The Baltimore Development Cooperative (not to be confused with the Baltimore Development Corporation) has just won the 2009 Janet & Walter Sondheim Prize. The award represents regional and national recognition, and more tangibly, $25,000 in cash.
That a loose collective of recent graduates, whose major work to date is a community garden on a squatted vacant lot, can walk away with a prestigious regional art prize speaks to the current excitement and confusion in art, architecture, landscape, and planning.
Since the irrational exuberance of the mid-late aughties has peaked and popped, we're now in the middle of the inevitable backlash. Fires in China and labor strife in Dubai have become easy metaphors for the descendancy of an explicately formal and digital aesthetic, and by extension, an economic order whose agenda interlocked with it. And so the rise of work that claims a more direct engagement with social, economic, and evironmental justice. See, for example, NYTimes critic Nicolai Ourossoff: Architecture: It Was Fun Till the Money Ran Out, or activist design advocate Cameron Sinclair's The Architect's Dilemma: The Architecture of Excess vs. an Architecture of Relevance.
These journalistic cliches and reductive dualisms are a sadly predictable oversimplification of some complex territory. This is a disservice to the discipline. We can have excess and relevance (and fun) in architecture, whether there's money around or not.
It's been interesting to watch a similar discussion play out locally around the BDC's Sondheim win, with some questioning the presentation of interdisciplinary community organizing as museum quality art, and others questioning the legitimacy of the group's social engagement in the first place.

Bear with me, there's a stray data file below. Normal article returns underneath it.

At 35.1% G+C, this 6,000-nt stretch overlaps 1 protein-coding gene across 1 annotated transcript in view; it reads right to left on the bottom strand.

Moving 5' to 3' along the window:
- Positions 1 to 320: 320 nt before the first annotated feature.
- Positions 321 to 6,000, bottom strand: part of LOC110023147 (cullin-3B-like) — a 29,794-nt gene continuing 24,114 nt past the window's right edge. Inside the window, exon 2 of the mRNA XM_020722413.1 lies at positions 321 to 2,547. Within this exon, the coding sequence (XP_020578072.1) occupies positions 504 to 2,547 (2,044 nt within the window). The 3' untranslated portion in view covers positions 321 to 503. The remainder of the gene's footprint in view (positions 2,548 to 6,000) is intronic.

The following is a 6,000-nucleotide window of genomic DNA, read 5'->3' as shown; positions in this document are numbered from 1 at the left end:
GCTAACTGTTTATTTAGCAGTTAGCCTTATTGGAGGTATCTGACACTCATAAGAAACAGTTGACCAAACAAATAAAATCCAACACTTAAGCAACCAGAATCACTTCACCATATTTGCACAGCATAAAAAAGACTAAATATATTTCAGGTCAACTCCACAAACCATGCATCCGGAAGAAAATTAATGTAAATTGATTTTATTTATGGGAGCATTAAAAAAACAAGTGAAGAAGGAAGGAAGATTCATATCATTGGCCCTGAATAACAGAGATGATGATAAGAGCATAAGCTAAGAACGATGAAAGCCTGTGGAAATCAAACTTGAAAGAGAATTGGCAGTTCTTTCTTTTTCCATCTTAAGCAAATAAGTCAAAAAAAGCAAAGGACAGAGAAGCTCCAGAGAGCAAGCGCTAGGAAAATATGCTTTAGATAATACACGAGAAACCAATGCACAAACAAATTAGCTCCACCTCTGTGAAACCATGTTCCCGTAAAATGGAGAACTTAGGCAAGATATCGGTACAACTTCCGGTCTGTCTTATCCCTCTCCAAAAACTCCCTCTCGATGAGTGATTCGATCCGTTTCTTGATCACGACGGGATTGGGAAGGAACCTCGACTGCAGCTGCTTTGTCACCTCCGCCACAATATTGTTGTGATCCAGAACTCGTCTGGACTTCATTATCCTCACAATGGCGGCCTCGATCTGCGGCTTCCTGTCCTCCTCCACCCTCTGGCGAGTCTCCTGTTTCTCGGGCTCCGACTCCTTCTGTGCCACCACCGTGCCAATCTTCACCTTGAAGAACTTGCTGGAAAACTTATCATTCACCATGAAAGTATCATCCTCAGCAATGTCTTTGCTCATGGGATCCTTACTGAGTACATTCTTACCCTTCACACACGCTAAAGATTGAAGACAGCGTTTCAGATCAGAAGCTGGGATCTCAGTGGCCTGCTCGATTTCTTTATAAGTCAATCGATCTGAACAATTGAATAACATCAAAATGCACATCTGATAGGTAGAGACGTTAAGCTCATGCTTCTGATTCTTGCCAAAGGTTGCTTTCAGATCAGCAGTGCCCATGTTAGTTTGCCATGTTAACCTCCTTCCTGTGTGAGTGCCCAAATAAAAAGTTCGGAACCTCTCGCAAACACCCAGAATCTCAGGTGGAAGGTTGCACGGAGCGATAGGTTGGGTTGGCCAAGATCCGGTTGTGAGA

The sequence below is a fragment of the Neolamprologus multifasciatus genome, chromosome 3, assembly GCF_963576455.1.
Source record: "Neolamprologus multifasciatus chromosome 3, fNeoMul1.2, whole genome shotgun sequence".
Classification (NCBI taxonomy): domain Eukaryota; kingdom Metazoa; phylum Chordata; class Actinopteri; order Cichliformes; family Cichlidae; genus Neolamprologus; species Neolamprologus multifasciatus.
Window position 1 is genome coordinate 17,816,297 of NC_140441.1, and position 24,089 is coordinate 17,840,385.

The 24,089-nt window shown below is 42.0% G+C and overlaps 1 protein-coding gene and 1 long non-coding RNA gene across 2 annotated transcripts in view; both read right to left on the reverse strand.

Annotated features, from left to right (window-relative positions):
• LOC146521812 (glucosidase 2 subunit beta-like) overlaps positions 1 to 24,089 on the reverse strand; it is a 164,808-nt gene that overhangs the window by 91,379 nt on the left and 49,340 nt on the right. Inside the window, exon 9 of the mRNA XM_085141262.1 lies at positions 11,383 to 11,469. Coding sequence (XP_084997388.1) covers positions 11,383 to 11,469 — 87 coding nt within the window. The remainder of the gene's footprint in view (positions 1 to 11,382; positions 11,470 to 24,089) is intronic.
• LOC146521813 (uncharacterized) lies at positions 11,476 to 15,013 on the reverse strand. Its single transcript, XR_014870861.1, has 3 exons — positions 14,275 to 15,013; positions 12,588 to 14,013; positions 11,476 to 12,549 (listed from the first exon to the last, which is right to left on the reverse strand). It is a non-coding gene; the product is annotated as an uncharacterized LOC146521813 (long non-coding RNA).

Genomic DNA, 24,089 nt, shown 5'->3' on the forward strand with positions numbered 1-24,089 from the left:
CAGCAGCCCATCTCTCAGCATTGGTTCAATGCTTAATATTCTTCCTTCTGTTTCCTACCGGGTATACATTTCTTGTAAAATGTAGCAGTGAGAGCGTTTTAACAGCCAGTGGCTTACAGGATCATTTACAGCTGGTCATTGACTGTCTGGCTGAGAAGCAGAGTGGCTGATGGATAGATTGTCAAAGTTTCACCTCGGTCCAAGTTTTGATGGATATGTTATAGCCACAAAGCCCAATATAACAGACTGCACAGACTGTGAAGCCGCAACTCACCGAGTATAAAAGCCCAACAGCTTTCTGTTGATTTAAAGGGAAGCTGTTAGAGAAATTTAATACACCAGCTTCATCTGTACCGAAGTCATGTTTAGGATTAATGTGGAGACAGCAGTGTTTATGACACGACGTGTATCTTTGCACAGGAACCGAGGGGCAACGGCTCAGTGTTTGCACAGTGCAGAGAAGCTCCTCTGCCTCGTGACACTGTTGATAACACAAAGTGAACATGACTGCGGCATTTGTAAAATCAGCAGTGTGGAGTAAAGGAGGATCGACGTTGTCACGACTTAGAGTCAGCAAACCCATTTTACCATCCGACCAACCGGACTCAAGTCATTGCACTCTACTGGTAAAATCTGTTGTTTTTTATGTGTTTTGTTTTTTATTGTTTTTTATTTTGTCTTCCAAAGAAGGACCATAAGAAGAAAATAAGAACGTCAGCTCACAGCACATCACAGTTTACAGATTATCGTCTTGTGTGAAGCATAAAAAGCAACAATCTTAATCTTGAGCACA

The major piece in their BMA show, The Dome, is an artifact that suggests there's more space, and fun, at angles to these simple oppositions than might be apparent at first. Bruce Sterling, in a post about the SmartGeometry conference, highlights the question:
"What happens when parametric architecture gets too cheap and too easy? Karrie Jacobs wonders. I think I already know, but it’s nice to see the issue being raised here. Note that the cover of this month’s METROPOLIS is a “twenty-thousand-dollar house” made out of scrap. Is there a reason that isn’t parametric technokitsch scrap yet? Yes… because it isn’t 2015 yet."
The piece, aside from its stated function as a Cultural Container (it's available for any individual or group to book for almost any purpose), is interesting as example of a kind of Artisanal Parametrics, hand made from scrap, but with the recognizable influence of the algorithmically geometric and digital.